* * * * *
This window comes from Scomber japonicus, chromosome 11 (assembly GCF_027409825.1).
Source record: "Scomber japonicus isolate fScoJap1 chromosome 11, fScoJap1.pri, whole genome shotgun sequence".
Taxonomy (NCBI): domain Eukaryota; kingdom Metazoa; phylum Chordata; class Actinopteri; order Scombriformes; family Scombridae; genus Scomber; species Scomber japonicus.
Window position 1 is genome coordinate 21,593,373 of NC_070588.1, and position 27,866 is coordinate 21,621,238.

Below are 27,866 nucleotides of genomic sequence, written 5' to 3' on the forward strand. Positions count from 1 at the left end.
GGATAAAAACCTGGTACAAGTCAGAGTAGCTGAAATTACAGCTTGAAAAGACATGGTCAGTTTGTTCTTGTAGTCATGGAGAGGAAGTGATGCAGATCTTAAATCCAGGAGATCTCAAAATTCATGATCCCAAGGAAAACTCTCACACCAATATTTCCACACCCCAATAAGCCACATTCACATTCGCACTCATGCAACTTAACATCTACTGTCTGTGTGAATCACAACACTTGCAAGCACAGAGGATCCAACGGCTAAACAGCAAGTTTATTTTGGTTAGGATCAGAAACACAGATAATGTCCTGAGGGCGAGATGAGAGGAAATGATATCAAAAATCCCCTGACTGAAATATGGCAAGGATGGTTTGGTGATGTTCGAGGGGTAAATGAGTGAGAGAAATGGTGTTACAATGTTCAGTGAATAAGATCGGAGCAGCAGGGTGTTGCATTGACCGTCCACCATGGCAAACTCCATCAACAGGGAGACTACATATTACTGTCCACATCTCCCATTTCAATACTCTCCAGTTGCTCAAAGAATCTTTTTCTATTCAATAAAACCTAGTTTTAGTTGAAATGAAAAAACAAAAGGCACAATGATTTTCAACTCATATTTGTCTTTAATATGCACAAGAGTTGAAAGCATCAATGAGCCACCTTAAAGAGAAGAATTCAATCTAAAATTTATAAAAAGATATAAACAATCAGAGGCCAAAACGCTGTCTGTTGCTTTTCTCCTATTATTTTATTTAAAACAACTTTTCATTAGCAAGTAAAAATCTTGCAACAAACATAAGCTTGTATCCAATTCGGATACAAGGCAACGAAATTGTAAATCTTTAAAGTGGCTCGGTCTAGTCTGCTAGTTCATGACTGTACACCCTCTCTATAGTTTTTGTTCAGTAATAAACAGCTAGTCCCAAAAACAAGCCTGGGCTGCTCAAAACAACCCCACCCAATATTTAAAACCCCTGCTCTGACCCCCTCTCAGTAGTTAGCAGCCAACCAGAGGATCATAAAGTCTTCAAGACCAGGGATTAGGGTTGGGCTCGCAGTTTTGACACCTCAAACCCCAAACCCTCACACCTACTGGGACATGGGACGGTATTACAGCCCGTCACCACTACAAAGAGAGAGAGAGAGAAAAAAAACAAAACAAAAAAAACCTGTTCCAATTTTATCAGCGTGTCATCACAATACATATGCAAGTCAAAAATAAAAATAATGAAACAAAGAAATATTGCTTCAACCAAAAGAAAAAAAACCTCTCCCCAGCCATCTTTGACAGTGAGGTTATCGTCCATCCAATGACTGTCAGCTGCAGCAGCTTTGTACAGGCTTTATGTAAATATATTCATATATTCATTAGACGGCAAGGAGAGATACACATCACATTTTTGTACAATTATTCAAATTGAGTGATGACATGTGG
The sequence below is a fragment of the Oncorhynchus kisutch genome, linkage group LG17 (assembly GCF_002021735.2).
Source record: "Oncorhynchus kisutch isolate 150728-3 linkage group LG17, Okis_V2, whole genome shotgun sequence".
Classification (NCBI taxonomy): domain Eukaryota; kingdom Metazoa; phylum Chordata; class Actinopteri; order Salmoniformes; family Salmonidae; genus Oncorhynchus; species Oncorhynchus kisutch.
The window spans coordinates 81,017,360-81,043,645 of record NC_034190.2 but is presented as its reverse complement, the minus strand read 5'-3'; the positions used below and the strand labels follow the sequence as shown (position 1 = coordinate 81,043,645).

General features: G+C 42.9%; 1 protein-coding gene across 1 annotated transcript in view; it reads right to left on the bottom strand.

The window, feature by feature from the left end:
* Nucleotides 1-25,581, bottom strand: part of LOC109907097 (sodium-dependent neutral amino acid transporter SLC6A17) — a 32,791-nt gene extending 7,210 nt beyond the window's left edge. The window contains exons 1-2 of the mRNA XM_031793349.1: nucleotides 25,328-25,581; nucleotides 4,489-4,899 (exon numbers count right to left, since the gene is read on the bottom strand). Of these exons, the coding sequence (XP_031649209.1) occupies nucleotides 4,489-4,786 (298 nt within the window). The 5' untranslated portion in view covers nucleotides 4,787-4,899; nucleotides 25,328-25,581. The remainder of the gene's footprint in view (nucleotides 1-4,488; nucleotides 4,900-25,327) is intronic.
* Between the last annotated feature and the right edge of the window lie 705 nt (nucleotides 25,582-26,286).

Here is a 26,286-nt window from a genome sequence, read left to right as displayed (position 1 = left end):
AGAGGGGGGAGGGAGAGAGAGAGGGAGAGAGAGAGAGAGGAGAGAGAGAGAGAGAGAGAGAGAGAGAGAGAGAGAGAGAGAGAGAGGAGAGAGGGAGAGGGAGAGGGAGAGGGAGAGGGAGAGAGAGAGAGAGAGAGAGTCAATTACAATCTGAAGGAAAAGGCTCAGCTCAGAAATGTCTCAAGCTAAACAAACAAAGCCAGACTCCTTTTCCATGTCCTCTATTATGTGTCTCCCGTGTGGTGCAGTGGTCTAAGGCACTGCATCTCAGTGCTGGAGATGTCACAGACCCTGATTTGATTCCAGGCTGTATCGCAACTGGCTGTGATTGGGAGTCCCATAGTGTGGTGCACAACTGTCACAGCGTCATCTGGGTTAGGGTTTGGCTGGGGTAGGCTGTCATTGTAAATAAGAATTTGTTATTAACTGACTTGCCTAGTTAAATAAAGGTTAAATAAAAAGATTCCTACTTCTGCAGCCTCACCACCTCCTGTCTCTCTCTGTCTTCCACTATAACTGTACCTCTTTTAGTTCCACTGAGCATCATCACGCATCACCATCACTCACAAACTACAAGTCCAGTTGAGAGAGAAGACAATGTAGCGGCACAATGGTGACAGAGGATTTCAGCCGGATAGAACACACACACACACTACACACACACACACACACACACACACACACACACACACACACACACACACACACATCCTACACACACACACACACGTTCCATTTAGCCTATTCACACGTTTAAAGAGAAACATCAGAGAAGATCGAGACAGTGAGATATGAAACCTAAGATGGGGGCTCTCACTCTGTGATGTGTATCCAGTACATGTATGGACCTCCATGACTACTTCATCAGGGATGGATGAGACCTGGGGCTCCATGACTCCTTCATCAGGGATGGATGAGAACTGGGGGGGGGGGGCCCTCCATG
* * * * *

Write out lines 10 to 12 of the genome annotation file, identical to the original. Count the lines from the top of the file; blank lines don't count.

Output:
The window spans coordinates 81,017,360-81,043,645 of record NC_034190.2 but is presented as its reverse complement, the minus strand read 5'-3'; the positions used below and the strand labels follow the sequence as shown (position 1 = coordinate 81,043,645).

General features: G+C 42.9%; 1 protein-coding gene across 1 annotated transcript in view; it reads right to left on the bottom strand.

The window, feature by feature from the left end: